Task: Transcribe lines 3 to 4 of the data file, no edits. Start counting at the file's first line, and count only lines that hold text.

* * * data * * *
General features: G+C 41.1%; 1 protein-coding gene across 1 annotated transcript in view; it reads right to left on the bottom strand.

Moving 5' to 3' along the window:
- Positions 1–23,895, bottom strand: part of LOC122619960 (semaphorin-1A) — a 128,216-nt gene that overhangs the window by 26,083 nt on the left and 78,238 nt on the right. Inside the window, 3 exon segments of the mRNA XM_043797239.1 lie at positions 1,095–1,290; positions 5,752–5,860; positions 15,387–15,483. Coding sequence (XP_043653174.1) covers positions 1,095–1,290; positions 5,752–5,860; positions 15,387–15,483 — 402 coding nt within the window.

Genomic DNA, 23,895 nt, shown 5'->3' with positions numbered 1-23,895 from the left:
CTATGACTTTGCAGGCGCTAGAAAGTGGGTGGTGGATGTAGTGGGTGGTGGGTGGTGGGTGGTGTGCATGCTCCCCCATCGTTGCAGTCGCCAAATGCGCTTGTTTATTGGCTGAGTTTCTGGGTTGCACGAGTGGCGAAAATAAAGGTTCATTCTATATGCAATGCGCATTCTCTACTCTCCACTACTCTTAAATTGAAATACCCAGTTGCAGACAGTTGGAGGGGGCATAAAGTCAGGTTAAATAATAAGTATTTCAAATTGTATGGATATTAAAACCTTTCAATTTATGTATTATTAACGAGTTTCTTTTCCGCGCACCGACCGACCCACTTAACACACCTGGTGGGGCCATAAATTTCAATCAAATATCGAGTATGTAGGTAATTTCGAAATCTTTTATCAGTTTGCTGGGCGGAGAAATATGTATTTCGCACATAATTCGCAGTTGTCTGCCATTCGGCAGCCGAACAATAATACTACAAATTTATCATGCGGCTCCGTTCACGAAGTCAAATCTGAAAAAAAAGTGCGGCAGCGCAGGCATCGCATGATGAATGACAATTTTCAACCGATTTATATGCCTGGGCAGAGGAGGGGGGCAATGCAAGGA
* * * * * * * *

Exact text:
- Positions 1–23,895, bottom strand: part of LOC122619960 (semaphorin-1A) — a 128,216-nt gene that overhangs the window by 26,083 nt on the left and 78,238 nt on the right. Inside the window, 3 exon segments of the mRNA XM_043797239.1 lie at positions 1,095–1,290; positions 5,752–5,860; positions 15,387–15,483. Coding sequence (XP_043653174.1) covers positions 1,095–1,290; positions 5,752–5,860; positions 15,387–15,483 — 402 coding nt within the window.

Genomic DNA, 23,895 nt, shown 5'->3' with positions numbered 1-23,895 from the left: